Colorado consumed the least amount of mining electricity of the Southwestern states at 2,130 kWh. This made up 11 percent of the regional mining demand. Despite this, mining in Colorado consumed 4 percent of the total industrial load for the region. Colorado boasts a fairly diverse mining industry. Combined gemstone and cement mining had the largest economic impact on the state from the mining sector. Sand and gravel, and stones followed them.

The agricultural sector in Colorado used 10.1 percent of the industrial electricity use in the state and 2.18 percent in the region. Colorado�s agricultural electricity consumption was the highest of all the Southwestern states (42 percent). This corresponded with Colorado having the largest total number of farms in the region (28,268) and�not surprisingly�the largest electrical expenditures on agriculture of the region (40 percent). Fifty percent of all agricultural land in Colorado was irrigated, and irrigated land in Colorado used four percent more electricity than non-irrigated land.

New Mexico. The total industrial energy demand for New Mexico was 5,809 million kWh in 1997. Mining used 46.3 percent of the total industrial electricity use in New Mexico. Manufacturing came in a close second with 44.6 percent of the electricity demand. New Mexico had the highest growth rate in the industrial sector in the region. Initiatives such as the DOE Southwest Border Energy and Technology Collaboration Program4 and increased border trade accounted for the strong growth rate in manufacturing. 4 Information of the DOE Southwest Border Energy and Technology Collaboration Program can be found at http://energy.gov/HQPress/releases00/seppr/pr00241.htm.

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Nearly half of New Mexico�s industrial electricity consumption was due to mining (46.3 percent). New Mexico ranked fourth among the Southwestern states for electricity consumed in mining at 2,687 kWh. This translates to 13 percent of the regional mining demand and 5 percent of the total, regional industrial electricity use.

Computer and electronic manufacturing (NAICS 334) comprised 18.8 percent of use. This load may be largely based on a single electricity-intensive chip manufacturing campus. Primary metal manufacturing (NAICS 331), using 12.1 percent, was the other large manufacturing demand.

The agricultural sector in New Mexico used 7 percent of the industrial electricity use in the state and 0.76 percent in the region. New Mexico was home to 18.9 percent of the region�s total farms (14,094) and consumed 14.9 percent of the agricultural electricity in the region. Nearly half of the 46 million acres of farmland in New Mexico was irrigated, and irrigated farms in New Mexico consumed 7.5 percent more electricity than their non-irrigated counterparts.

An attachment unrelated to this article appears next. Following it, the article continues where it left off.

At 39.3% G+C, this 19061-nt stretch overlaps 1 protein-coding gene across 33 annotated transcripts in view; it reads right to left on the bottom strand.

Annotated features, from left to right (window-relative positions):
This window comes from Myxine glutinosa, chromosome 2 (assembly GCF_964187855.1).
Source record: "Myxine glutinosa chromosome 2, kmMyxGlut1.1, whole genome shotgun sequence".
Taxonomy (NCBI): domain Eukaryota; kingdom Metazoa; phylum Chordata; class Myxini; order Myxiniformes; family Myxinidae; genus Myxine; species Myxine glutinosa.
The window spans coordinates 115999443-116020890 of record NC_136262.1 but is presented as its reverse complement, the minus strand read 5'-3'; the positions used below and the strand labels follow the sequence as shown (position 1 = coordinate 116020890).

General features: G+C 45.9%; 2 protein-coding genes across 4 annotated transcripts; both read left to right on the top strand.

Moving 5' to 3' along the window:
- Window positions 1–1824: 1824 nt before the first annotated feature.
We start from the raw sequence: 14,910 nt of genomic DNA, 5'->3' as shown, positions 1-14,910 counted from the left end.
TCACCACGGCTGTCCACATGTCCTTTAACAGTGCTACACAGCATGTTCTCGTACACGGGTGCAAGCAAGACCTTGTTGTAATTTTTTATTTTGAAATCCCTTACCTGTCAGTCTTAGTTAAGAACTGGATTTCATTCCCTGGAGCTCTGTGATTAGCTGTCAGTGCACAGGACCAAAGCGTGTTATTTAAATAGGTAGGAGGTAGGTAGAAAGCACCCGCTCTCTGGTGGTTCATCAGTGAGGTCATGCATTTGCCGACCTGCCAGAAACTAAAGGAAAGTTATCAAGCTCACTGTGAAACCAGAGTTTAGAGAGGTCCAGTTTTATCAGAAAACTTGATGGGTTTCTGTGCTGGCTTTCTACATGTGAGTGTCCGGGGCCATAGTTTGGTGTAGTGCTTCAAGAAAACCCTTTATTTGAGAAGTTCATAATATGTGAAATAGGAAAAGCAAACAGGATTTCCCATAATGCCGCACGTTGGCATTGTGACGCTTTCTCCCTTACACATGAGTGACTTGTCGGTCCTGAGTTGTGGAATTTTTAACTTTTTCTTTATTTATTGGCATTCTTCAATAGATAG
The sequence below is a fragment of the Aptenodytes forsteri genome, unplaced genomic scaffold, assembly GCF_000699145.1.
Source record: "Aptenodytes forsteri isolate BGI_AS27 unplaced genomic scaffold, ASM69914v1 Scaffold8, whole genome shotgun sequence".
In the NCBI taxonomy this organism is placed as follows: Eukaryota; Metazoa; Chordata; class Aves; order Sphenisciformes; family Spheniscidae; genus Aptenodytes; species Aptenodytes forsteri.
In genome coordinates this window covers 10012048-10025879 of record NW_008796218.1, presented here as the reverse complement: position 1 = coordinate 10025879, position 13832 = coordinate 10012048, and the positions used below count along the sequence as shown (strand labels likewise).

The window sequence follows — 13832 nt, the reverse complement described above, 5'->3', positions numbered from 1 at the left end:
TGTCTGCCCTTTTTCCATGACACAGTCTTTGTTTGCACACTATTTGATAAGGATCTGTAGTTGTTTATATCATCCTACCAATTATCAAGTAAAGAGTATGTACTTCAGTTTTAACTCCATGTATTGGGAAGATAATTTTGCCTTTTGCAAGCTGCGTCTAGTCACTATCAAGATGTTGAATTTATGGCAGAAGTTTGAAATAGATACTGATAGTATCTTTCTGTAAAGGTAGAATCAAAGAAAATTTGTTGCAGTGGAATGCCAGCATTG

New York. In 1997, the state of New York industrial sector consumed 40,000 million kWh of electricity. Manufacturing comprised 94.5 percent of the industrial load in the state. Mining comprised much of the remainder at 4.5 percent, and agriculture comprised 1 percent.

Within the manufacturing sector, chemical manufacturing (NAICS 325) dominated at 25 percent of the manufacturing electricity use. Primary metals manufacturing (NAICS 331) used 15 percent of the manufacturing load, mostly dominated by the subcategory alumina and aluminum production and processing (NAICS 3313) at 13.8 percent. Paper manufacturing (NAICS 322) also used a significant amount of electricity at 11 percent of the state�s manufacturing total.

Oregon. In 1997, manufacturing dominated industrial electricity use, with the agricultural sector contributing about 8 percent and a modest 2 percent being contributed by mining. The state has seen dramatic changes in its structure over the past few years.

The largest electricity-using industry group in 1997 was primary metal manufacturing, dominated overwhelmingly by primary aluminum. Paper, wood products, computer equipment manufacturing, and agriculture completed the top five electricity users in the service territory. Together these industries used approximately three-fourths of the industrial electricity use.